The Three Kings

One example in particular points out how these two politicians, who once were in the same party but later split after Kováč's address to parliament in March 1994 spurred the fall of Mečiar's second administration, almost relish seeing the other fail in forging stronger ties with the clergy.

"The offices of the church have the feeling that the government is trying to divide the church from its followers, and that it is seeking to rule the church," Kováč said at a dinner held for journalists in Bratislava on January 14. "There have even been efforts to discredit some church representatives." By way of example, Kováč brought up the subject of a two-year-old legal dispute over the sale by Bishop Rudolf Baláž, the head of the Slovak Bishops' Conference, of a 300-year-old religious painting.

According to Zuzana Kollárová, a Slovak journalist from Práca daily who has followed the case, Baláž was approached by a Swiss art collector named Thomas Grabner offering $200,000 for a painting called "The Three Kings' bowing" (Klaňanie sa Troch Kráľov) from the bishop's diocese of Banská Bystrica.

"The church had the right to sell this painting," Kováč said, "but the police seized the person who bought it and confiscated the money, and the government accused the church of selling [the painting] illegally."

"The subsequent legal proceeding established that the SIS was behind the whole matter," the country's president continued. "It has also been established that the 'Swiss citizen' who purchased the painting had a false passport. However, the legal authorities have ruled that the painting's sale was legal. I mention this incident because it is symbolic of the bad relationship between the church and state."

Asked if the regional court had established SIS involvement in the case, Kollárová said that it had not, but that strong circumstantial evidence had emerged during the investigation.

"Grabner was arrested when the police found the painting in his car," said Kollárová, adding that Grabner, whom police released shortly after his arrest, thereafter 'disappeared'. "What's more, his passport was later found to have false data."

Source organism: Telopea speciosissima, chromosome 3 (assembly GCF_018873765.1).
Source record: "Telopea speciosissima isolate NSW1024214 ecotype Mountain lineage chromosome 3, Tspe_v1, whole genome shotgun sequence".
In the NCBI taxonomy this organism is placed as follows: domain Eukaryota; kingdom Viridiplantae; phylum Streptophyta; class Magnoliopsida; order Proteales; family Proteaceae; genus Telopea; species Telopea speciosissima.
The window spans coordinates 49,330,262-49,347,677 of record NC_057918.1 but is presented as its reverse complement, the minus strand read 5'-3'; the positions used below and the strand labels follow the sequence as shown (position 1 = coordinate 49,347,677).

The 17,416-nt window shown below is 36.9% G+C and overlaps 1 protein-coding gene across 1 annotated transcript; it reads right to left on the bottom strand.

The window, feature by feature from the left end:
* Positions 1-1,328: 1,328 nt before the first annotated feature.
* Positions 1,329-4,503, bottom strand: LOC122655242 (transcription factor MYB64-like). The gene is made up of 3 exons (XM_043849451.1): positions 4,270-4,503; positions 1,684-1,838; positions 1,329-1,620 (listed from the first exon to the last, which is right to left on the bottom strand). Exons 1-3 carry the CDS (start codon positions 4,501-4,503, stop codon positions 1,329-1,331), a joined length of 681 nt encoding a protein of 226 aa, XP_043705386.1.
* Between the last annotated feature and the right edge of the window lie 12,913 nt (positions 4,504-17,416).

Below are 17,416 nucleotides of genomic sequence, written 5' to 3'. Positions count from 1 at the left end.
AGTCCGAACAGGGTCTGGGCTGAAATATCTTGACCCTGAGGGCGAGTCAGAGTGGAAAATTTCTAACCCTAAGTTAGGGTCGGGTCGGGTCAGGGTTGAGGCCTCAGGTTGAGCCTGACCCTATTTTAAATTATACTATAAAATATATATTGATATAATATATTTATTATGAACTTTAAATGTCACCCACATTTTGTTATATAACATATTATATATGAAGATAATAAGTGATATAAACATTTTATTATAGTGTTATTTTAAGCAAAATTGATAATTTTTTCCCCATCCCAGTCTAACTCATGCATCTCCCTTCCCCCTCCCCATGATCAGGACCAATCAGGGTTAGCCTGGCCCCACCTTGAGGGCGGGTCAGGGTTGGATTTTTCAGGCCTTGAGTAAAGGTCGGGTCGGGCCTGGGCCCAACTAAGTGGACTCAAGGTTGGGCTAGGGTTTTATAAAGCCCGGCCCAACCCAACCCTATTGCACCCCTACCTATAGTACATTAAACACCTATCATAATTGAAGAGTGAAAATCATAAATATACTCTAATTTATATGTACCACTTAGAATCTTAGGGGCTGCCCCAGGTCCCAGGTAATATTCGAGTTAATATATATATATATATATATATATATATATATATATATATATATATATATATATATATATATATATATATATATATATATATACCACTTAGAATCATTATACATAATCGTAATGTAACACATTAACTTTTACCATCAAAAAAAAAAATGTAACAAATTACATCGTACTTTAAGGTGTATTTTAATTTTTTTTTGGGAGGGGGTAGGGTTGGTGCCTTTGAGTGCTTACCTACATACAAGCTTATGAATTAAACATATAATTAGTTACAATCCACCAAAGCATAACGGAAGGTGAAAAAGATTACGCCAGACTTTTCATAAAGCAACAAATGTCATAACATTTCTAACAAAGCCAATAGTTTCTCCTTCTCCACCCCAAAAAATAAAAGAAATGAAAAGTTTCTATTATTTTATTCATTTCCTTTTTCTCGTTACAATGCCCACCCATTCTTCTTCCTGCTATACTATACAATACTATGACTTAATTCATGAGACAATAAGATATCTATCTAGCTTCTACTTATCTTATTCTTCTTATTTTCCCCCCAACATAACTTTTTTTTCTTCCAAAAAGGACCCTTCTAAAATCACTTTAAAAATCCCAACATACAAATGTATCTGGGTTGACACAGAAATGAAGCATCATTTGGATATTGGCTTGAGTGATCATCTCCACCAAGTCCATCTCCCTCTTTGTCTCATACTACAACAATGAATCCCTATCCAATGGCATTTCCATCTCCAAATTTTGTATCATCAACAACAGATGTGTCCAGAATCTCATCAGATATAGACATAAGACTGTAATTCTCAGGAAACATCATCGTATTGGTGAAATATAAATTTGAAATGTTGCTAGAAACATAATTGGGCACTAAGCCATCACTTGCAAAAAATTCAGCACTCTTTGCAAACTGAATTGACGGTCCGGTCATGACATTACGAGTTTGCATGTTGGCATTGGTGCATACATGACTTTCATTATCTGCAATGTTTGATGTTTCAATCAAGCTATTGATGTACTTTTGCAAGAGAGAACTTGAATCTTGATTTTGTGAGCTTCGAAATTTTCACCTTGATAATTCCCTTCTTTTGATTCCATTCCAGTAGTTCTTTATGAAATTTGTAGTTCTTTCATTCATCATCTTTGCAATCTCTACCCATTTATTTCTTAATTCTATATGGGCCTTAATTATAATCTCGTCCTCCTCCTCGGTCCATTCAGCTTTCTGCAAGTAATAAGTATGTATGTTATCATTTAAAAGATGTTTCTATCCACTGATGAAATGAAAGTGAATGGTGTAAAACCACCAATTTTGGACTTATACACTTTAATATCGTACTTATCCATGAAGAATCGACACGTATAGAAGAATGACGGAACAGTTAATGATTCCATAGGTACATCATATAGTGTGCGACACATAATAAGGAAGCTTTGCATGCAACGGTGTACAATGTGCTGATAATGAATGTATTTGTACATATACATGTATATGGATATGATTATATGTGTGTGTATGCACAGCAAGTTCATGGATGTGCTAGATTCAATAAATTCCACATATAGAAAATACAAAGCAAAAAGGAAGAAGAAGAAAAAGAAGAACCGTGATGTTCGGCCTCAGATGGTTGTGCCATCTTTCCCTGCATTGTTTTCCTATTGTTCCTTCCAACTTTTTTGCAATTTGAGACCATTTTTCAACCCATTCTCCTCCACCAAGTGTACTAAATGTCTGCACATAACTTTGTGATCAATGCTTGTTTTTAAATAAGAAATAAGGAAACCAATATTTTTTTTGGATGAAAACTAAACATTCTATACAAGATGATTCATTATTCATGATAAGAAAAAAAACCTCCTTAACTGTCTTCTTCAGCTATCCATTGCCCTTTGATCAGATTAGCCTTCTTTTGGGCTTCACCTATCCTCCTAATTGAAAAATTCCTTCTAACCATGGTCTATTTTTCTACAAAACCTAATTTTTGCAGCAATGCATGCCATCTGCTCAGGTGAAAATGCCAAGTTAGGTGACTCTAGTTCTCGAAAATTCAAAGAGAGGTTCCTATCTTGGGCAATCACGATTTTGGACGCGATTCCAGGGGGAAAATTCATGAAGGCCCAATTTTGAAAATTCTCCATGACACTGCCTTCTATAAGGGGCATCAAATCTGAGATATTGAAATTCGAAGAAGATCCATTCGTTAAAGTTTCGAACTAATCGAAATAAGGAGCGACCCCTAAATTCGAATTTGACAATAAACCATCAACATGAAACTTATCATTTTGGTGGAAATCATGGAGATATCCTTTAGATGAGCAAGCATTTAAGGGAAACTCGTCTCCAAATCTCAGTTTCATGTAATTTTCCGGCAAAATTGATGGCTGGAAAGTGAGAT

Kollárová said that Baláž "wanted to sell the painting to get money to build a new church," but agreed with Kováč that the bishop had been legally entitled to do so. "Grabner offered Baláž $200,000 for the painting, although its value is appraised at only two million Sk," Kollárová said. "The government wanted to make it look as if Baláž had used the rest to line his pockets."

Sour taste

Whether the government had any role in the case or not, the end result is that it left a sour taste in the clergy's mouth. "My personal opinion is that this entire case is artificial and sad," said Alojz Tkáč, Archbishop of Košice. "It has damaged relations between the church and state, and even the interests of Slovakia abroad."

"The whole case is not pleasant from either side," Herényi added. "[The church] reached a point where it shouldn't have been, and from the government's side it looked ugly for the church to have been there."

Asked what he would have done if he were Baláž, Herényi said: "I would never go that way. I would sell the painting only if I knew exactly what it was worth, and what the opinion of my brothers in the church was about the transaction. I would make sure that all the conditions were clear-especially after this experience."

Pleading innocent

While Kováč took the opportunity to take a jab at Mečiar's government in the Three Kings case, his office denies that the president's flirtation with Catholic leaders reflects a political aim.

"As a faithful Catholic, the president respects the spiritual and moral integrity of the Catholic Church and of other churches legally operating in Slovakia," said the president's office domestic department director, Milan Zemko, while denying that the Slovak head of state had intensified his contact with church leaders in the last two years. "In this matter, the president's expression of favoritism towards any church has no political character."

But Zemko could not help making an indirect jab at the other executive branch. "We must bear in mind that church representatives are educated people and are open-minded in social and political matters as well as religious concerns," Zemko said. "They make decisions based on their knowledge and conscience, and do not need encouragement from outside."

Special reporting by Martina Skočková